Remove any cloves that are dried up

Water the beds after planting and apply a mulch of compost, straw or grass clippings. This will protect the gloves in the cold months.

Make holes easily with the back of a hoe or stick

Stop watering the beginning of June. When the plant has 3-4 brown leaves it is ready to harvest. Dig the bulb out carefully. It will have to be cured for 3-4 weeks. Lay the garlic down in a area with good air circulation and out of direct sunlight. Make sure the garlic does not get wet.

One clove per hole

Once cured, cut off the stalk leaving 1-2 inches. Also trim the roots to less than 1/8 inch. Brush off dirt and do not peel the outer skin. Garlic stores best in a cool, dry place around 50-60 degrees. Such as a root cellar or cool basement with low humidity.

Friday, November 17

Sprouts Friday Featured Favorites: Learn How To Garden with the Ten Minute Gardener


Several years ago, Sprouts posted our 20 Favorite YouTube Gardeners. It's consistently our most popular post. Since then, more gardeners have shared their wisdom and gardens on YouTube. Each Friday, we will feature one garden channel we find inspiring.

This week's featured YouTube Gardener is the Ten Minute Gardener.


Monday, November 13

10 Great Christmas Gifts for a Gardener




  1. A Gift Certificate from a Seed Company like Johnny's Seeds Website for Johnny's Seeds  or Territorial Seed Company Territorial Seeds Website
  2. Order a  Rose like a "David Austin Rose" or purchase a gift certificate for one David Austin Roses
  3. Gardening Books Shop Amazon for Gardening Books and Gardening Magazines Subscriptions are always appreciated.
  4. Gardening gloves are basic, but always useful. Try giving 3 pairs tied with a pretty bow
  5. Pots, Containers and Window Boxes are always nice. Here is a container system that we recommend
  6. Gift certificate to get gardening tools sharpened is a unique gift. Search the internet to see if someone in your area provides this service.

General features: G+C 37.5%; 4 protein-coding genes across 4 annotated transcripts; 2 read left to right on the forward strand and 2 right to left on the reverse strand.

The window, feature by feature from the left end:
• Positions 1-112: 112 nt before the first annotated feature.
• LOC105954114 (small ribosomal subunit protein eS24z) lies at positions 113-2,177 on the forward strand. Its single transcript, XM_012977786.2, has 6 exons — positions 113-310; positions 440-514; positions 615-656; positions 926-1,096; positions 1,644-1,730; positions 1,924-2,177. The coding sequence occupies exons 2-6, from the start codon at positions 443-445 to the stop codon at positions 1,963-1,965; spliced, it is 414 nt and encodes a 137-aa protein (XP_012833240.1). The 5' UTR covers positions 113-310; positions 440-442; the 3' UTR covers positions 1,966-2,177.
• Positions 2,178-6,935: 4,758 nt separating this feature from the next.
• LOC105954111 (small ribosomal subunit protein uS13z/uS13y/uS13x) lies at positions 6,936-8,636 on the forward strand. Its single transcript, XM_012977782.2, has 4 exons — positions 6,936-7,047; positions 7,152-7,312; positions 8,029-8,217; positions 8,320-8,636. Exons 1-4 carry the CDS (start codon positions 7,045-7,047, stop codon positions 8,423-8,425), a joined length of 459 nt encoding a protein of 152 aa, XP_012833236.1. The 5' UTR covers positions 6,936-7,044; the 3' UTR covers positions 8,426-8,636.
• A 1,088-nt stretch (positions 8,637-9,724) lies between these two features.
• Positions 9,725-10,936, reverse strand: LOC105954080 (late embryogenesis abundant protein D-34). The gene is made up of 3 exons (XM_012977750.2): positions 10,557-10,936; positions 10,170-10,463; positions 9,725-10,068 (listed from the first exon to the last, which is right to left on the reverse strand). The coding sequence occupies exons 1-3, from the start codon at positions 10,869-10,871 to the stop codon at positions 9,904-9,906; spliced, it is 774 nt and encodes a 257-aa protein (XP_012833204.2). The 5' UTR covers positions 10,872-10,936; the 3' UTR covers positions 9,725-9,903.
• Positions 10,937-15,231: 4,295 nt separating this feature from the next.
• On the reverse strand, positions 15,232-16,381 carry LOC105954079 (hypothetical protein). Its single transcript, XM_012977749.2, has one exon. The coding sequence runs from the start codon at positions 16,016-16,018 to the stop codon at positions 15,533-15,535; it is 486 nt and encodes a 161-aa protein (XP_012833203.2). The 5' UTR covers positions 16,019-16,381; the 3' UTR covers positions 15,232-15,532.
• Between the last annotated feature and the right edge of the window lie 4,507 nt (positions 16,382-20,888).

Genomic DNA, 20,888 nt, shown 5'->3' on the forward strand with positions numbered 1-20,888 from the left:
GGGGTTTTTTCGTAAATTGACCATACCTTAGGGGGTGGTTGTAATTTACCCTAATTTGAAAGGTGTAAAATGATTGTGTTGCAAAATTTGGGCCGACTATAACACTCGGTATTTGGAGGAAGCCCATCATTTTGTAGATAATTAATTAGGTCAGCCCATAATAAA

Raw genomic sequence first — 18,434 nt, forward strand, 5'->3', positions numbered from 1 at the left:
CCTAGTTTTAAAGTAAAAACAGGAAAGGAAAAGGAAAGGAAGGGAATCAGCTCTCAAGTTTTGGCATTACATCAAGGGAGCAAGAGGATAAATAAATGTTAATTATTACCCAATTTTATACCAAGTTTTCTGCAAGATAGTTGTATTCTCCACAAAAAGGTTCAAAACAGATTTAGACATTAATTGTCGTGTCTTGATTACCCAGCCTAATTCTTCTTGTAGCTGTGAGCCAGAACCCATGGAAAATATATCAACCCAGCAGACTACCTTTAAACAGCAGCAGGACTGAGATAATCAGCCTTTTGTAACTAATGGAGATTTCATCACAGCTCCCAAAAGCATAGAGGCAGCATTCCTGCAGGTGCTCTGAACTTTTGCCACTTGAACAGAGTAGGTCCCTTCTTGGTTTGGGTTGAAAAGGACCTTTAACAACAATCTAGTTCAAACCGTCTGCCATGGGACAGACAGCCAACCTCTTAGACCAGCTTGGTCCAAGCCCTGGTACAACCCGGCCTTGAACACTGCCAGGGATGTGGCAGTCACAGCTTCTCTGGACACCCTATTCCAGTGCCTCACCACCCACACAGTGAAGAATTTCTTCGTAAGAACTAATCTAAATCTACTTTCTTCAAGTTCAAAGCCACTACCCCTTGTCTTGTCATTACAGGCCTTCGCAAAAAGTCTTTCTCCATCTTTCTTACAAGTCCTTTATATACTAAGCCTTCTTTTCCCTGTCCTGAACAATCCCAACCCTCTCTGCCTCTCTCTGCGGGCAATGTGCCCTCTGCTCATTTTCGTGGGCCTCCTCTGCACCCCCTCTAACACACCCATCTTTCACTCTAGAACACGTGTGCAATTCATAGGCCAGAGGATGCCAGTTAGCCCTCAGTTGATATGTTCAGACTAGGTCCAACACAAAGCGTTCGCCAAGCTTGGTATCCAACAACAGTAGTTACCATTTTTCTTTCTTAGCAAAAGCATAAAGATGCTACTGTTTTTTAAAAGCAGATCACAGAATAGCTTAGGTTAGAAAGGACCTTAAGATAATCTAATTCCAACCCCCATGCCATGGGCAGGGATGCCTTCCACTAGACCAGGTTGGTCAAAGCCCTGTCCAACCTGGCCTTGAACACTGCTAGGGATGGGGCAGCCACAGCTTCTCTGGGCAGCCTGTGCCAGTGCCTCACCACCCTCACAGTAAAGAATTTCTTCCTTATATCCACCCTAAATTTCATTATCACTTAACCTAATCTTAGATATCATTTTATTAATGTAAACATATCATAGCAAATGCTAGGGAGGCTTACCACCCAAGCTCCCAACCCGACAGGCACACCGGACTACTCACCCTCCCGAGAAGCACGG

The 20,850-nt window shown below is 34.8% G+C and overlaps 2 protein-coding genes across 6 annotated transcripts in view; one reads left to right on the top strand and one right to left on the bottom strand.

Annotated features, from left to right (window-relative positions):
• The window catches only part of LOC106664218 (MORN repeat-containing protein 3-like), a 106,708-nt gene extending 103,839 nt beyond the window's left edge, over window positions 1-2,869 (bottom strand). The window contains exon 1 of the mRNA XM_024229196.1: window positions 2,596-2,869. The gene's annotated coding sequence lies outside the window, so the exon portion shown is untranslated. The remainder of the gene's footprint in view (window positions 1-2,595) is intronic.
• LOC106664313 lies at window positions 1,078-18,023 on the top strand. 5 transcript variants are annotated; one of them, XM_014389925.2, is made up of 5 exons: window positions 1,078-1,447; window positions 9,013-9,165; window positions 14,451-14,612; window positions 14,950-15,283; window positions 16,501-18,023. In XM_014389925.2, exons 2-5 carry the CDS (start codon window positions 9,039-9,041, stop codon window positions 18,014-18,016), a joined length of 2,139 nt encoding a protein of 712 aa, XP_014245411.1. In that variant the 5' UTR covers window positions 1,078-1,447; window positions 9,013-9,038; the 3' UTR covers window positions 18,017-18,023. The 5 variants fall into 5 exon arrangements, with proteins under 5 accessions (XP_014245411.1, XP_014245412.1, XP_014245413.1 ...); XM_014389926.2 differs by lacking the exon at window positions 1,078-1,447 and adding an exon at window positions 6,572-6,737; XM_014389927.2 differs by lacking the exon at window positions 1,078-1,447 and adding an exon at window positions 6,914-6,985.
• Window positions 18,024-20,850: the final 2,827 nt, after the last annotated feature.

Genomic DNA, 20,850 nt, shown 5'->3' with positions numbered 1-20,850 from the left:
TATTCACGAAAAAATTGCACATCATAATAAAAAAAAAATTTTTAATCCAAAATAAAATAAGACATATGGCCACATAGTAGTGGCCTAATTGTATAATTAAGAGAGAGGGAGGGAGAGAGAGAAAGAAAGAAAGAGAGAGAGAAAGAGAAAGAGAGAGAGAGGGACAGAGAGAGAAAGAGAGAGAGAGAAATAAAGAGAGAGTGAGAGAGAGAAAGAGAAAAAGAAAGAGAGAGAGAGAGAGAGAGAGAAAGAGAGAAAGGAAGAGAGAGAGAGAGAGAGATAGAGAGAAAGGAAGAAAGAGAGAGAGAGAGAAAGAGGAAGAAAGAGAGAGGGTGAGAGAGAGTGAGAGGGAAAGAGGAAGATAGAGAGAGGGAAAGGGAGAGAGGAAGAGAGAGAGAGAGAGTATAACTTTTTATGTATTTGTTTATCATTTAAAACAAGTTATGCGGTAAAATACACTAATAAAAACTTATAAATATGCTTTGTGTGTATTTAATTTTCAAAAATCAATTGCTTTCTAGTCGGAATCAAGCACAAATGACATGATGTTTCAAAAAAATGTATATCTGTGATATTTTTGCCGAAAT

7. Make a Gardening gift basket with hand tools, gardening gloves, plant labels, gardening soap for hands, hand lotion, seed packets, etc. Watch Martha Steward make a gardening gift basket
  8. Plant labels are a must and always needed for any gardener.
  9. Hoe, Spade or any other gardening tools make great gifts.
  10. A pretty Trellis for a climbing Rose,  Jasmine, Clematis or another climber makes a wonderful gift.

Saturday, November 11

End of Garden Season in Maine 2017


After an unusually warm autumn, temperature are now in the 20s at night here, so garden season 2017 has come to an end in Maine.
This year I had good luck with zinnias, coleus, petunias, pansies, geranium, and nasturtiums. I had three cherry tomato plants on my deck. In the raised bed, I grew kale, mustard greens, herbs, rhubarb and Egyptian walking onions. I didn’t plant squash, beans or peas as in past years due to lack of space and the increasing shade on my property. And slugs. Hungry, greedy, relentless slugs. If they eat it, I'm not growing it anymore.

I wondered what wild plants would seed in if I didn’t pull them all.  So, I let my flower garden do what it may, which led to some nice surprises.

My mature perennials are tightly planted so there weren’t too many volunteers from the wild.  But, in the border, a tall mullein plant emerged amongst the day lilies.


In the center of my flower garden, a wild boneset plant grew.